Gold and oil soar on Gulf war fearsgreenspun.com : LUSENET : Current News - Homefront Preparations : One Thread
Thursday, 19 December, 2002, 17:28 GMT
Growing worries about a war with Iraq have triggered big rises in the price of oil and gold.
The threat of military action, together with the continuing strike-driven shutdown of Venezuela's crude oil production, has driven oil prices to a three-month high.
Oil prices also strengthened after chief United Nations weapons inspector Hans Blix said there was "little new information" in Iraq's weapons declaration to the UN.
Gold, meanwhile, has assumed its traditional role as a safe haven in uncertain times, with its price hitting levels not seen in almost six years.
Wednesday's hints from the Bush administration that it considers Iraq to be in violation of Resolution 1441 come as the US troop build-up in friendly Gulf states accelerates.
A week after oil cartel Opec agreed production cuts, and with the Venezuela strike showing no signs of abating, the price of Brent crude for February delivery rose as much as a dollar to an 11-week high of $29 a barrel late on Wednesday.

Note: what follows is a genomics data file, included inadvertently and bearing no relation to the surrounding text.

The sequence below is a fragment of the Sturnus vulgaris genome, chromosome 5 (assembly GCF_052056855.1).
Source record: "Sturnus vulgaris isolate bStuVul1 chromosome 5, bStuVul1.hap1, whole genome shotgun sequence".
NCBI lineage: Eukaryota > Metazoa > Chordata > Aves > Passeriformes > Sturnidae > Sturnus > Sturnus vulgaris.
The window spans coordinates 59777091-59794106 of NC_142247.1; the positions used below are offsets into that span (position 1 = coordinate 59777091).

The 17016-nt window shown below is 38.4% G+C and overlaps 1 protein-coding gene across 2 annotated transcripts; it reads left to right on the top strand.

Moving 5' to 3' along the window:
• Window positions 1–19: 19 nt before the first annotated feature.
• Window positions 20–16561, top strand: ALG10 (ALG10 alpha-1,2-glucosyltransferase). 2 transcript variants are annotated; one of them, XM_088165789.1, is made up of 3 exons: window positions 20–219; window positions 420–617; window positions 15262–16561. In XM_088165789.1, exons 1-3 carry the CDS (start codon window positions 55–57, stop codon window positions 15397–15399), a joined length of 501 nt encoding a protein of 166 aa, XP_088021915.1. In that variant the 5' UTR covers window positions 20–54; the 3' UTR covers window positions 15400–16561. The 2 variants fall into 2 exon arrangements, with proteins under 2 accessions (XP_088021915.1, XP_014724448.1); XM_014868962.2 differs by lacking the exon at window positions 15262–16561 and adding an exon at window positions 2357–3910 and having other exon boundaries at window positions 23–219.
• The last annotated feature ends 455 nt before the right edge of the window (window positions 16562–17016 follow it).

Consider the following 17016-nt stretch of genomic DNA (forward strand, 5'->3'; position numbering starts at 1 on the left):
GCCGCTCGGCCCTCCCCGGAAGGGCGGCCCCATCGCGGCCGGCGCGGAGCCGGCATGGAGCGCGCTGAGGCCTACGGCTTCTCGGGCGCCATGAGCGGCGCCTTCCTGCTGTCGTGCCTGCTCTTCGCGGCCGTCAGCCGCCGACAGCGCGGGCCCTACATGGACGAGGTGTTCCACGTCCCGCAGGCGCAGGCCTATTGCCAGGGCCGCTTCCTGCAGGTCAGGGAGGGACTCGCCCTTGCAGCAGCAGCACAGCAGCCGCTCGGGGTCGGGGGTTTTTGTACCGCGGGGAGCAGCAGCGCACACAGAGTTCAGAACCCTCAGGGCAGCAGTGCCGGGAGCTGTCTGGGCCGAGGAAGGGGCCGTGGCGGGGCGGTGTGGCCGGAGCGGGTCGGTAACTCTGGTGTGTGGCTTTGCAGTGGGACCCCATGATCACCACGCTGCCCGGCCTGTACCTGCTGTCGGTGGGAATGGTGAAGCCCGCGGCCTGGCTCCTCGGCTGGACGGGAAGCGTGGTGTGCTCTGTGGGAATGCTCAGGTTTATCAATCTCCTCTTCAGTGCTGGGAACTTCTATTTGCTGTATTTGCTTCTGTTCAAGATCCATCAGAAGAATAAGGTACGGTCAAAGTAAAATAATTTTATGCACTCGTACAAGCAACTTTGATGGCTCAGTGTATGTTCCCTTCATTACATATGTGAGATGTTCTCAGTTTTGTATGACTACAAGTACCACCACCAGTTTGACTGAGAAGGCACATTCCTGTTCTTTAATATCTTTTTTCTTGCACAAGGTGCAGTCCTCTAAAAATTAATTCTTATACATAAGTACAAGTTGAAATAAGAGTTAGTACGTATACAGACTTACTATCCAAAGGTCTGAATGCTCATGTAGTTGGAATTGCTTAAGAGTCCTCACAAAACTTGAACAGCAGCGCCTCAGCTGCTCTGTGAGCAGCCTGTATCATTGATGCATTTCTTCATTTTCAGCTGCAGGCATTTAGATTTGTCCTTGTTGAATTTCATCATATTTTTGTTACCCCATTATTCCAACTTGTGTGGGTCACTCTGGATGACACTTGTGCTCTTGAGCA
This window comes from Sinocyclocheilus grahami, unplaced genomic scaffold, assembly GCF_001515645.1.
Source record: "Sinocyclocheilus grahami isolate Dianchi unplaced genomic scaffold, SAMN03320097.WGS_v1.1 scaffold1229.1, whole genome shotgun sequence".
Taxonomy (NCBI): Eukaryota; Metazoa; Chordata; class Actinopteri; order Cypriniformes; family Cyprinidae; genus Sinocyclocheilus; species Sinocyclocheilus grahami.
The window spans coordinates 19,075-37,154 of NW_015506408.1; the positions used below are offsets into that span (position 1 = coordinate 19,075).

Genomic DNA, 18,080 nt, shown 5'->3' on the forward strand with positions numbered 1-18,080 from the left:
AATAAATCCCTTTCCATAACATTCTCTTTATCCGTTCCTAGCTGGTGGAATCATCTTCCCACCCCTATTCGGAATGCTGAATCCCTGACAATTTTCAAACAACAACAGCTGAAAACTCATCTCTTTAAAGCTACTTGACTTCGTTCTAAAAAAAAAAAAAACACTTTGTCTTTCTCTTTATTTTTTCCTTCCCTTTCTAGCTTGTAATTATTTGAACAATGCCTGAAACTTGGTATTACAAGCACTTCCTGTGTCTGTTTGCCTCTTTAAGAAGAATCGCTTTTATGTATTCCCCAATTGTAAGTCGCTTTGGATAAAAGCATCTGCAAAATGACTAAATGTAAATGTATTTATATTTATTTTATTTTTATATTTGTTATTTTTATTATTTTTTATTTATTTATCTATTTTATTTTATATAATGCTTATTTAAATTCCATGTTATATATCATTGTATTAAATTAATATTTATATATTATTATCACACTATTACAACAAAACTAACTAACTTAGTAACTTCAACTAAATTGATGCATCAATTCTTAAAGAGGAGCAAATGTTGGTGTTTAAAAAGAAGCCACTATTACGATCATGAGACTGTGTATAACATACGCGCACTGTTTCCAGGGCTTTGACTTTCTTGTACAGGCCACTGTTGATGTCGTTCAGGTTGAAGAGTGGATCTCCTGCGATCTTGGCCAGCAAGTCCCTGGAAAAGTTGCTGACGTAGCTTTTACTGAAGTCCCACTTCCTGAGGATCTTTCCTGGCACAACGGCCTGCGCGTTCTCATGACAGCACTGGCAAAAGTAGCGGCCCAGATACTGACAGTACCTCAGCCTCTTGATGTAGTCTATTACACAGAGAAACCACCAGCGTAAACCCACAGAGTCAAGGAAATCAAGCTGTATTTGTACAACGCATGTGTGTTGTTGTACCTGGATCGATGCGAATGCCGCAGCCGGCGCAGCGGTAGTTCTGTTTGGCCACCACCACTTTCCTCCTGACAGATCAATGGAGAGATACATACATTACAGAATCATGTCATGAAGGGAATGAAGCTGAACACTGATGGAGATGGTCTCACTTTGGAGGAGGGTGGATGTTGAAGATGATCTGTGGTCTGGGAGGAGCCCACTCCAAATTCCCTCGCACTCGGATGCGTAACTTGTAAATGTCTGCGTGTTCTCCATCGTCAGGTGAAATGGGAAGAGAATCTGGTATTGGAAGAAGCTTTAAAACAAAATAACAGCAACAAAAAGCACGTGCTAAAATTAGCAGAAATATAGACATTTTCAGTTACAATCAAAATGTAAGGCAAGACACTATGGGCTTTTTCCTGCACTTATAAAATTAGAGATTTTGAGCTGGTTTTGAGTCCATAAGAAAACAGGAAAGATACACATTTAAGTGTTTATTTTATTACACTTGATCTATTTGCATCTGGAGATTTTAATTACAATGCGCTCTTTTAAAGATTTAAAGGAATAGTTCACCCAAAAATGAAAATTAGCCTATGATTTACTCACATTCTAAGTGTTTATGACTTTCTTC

Although the gains abated slightly at the close, by Thursday afternoon the price was back up to $29.05.
"We view a war with Iraq as virtually inevitable, but stress that nothing is likely to happen until the end of January at the earliest," said oil analyst Lawrence Eagles at brokers GNI.
New York's price for light sweet crude to be delivered in January, meanwhile, gained 56 cents a barrel on Thursday to $31.
Gold markets were booming too, as the combination of falling stock markets, the weakening dollar and political uncertainty came together to focus investors on more old-fashioned stores of value.
"Gold is on fire," said Andy Maag, metals analyst at UBS Warburg.
"It's all about fears and liquidity... there is enormous appetite out there as alternative investment opportunities are waning."
The bullion price "fix" on the London Metal Exchange for Thursday afternoon was $345 a troy ounce, up from $338 the day before.
In Asia earlier in the day, the spot price for gold had leapt to as much as $353.75 an ounce before falling back.
-- Anonymous, December 19, 2002